Before the call, I built a Google Map (learn how here) to show the actual track layout in Circleville in order to provide context. In the screenshot below, the N&W is indicated with red lines and the PRR with green. The fatter/brighter lines indicate where the model’s track would have to deviate from the prototype to avoid the basement wall.
I started the call by sharing my desktop with the Google Map displayed. I described the railroad’s route Circleville, followed by zooming into the specific area I needed help with – the Purina Mills complex. The reason for showing the entire map initially was to give the viewers a better sense of how trains would approach the area in question.
Following the map overview, I stopped the screen share and went to the video displays – the ground-level iPad, the aerial iPhone 7 and the iPhone 11. The latter I used temporarily to walk around the basement in order to connect the map overview with what I had built in model form, and how it led into the area I needed help with.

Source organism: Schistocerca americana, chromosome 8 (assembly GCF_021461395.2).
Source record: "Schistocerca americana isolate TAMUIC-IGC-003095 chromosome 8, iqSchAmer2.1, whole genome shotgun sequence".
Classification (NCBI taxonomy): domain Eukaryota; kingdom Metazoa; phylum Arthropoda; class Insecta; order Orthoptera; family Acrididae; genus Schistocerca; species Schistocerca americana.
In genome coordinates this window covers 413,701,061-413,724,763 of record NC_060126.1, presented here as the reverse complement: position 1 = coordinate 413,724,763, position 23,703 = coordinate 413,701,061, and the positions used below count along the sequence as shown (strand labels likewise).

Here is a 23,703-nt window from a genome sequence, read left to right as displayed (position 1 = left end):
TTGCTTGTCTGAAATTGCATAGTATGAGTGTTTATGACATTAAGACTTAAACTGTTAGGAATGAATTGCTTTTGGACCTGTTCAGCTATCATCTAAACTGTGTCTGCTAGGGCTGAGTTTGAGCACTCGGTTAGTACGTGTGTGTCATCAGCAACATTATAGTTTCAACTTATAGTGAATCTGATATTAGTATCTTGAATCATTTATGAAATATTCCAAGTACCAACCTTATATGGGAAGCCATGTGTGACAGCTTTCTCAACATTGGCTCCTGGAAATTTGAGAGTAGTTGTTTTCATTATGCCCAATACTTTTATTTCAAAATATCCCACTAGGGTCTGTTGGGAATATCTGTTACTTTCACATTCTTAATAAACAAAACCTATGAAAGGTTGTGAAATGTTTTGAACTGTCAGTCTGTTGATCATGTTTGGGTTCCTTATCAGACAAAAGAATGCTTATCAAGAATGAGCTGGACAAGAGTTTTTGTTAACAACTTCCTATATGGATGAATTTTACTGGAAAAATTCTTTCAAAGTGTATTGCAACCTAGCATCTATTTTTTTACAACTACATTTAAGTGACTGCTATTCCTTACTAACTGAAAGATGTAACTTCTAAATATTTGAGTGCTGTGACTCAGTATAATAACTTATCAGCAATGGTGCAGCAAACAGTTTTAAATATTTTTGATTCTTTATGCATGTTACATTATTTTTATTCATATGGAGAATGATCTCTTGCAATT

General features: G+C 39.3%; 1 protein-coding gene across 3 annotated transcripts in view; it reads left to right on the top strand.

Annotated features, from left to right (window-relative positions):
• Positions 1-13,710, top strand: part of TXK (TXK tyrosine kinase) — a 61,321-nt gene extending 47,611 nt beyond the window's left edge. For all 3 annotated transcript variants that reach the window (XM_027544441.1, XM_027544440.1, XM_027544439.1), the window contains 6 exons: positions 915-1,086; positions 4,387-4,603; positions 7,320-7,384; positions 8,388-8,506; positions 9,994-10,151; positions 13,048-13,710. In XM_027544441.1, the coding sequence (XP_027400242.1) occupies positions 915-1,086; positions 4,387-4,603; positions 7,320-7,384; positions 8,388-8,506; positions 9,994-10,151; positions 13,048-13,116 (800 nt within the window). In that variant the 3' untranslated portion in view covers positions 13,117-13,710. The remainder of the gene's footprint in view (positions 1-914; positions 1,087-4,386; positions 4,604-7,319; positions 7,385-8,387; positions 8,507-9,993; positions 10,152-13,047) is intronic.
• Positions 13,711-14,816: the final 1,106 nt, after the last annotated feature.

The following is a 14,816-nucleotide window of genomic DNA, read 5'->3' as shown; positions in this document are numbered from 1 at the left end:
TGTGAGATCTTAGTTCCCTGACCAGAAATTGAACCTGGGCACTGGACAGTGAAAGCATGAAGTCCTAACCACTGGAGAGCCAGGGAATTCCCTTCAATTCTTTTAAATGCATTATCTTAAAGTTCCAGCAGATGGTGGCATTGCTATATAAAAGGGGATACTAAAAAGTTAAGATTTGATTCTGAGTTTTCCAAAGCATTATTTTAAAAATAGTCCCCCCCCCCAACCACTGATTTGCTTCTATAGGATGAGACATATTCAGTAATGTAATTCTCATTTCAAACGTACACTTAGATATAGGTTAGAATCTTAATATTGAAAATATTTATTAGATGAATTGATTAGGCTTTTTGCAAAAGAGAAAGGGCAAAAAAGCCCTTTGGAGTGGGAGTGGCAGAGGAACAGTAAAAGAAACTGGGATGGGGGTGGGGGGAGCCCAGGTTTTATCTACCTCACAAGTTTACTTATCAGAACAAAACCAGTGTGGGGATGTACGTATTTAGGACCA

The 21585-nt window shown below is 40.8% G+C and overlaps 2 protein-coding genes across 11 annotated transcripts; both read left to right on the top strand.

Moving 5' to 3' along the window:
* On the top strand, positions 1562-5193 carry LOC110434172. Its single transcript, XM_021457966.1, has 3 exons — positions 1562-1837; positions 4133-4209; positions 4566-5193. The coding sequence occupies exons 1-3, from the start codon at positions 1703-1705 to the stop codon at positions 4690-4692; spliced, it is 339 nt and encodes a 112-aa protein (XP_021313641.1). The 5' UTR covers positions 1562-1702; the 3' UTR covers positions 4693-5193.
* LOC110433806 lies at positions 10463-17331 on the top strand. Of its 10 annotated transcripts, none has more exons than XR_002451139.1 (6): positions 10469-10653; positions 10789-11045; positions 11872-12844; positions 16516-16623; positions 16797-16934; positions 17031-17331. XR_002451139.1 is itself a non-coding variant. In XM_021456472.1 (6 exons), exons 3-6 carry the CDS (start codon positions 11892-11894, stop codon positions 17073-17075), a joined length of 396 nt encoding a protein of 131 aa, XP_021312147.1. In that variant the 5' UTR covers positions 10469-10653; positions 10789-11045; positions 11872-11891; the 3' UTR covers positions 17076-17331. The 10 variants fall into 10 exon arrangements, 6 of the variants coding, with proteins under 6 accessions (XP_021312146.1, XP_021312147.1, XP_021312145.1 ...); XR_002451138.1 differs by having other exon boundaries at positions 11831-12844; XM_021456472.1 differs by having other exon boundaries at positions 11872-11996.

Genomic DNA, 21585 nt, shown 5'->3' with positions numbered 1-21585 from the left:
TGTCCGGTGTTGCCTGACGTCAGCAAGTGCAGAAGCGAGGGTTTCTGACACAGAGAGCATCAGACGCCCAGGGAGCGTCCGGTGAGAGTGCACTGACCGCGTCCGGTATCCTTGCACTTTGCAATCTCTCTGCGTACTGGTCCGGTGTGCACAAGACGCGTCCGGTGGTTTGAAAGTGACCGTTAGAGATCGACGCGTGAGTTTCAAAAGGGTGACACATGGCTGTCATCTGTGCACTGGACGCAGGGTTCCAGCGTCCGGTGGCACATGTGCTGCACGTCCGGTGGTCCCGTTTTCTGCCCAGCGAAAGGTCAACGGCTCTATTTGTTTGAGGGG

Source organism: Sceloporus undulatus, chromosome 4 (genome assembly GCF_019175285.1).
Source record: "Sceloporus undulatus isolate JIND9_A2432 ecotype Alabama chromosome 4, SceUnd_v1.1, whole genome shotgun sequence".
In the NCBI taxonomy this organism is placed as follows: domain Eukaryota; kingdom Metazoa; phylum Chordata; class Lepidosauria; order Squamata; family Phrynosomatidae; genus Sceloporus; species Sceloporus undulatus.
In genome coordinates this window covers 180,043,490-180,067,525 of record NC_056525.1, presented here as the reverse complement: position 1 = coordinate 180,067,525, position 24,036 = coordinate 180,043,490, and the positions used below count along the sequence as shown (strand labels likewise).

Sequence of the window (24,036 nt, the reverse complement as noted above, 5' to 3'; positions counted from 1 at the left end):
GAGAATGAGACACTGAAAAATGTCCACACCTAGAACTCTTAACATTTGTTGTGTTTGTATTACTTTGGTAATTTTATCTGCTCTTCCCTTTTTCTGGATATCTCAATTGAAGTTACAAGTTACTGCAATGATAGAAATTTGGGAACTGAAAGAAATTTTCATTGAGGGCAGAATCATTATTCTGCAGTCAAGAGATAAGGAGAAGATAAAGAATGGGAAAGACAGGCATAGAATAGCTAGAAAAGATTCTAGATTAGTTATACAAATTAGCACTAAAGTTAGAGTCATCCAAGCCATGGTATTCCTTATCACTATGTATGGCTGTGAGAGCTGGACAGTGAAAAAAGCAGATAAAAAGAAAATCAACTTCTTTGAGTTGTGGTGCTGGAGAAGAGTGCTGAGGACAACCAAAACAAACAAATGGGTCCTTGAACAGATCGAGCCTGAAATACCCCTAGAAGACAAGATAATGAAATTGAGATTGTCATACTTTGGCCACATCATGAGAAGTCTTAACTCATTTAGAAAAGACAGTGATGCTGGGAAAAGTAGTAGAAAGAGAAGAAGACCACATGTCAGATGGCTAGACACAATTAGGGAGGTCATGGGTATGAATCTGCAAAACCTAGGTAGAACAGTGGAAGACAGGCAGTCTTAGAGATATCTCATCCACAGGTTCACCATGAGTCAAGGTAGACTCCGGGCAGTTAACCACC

Making more than one video feed usable requires using a more advanced feature in Zoom called “Spotlight”. By default, Zoom will show the video of the person speaking (or their name if their camera is turned off). This is fine for a normal conversation, but isn’t helpful when everyone needs to talk and see a particular video feed!
To solve this, the host adds one (or more) videos to a list of spotlighted views, which keeps those views on everyone’s screens, even during back and forth conversation.
The image below shows what everyone saw during the discussion. For a short time, I had the third, walk around, camera on the screen as well. I turned that camera’s video off as soon as the walk around was complete to keep things simple.
The final track arrangement for Purina Mill and the N&W/PRR Transfer Track is pictured below. The major differences, compared to the prototype arrangement are:
- Purina Mill will have one warehouse track instead of the prototype’s two. In the photo, the warehouse track is next to the brick building, with three boxcars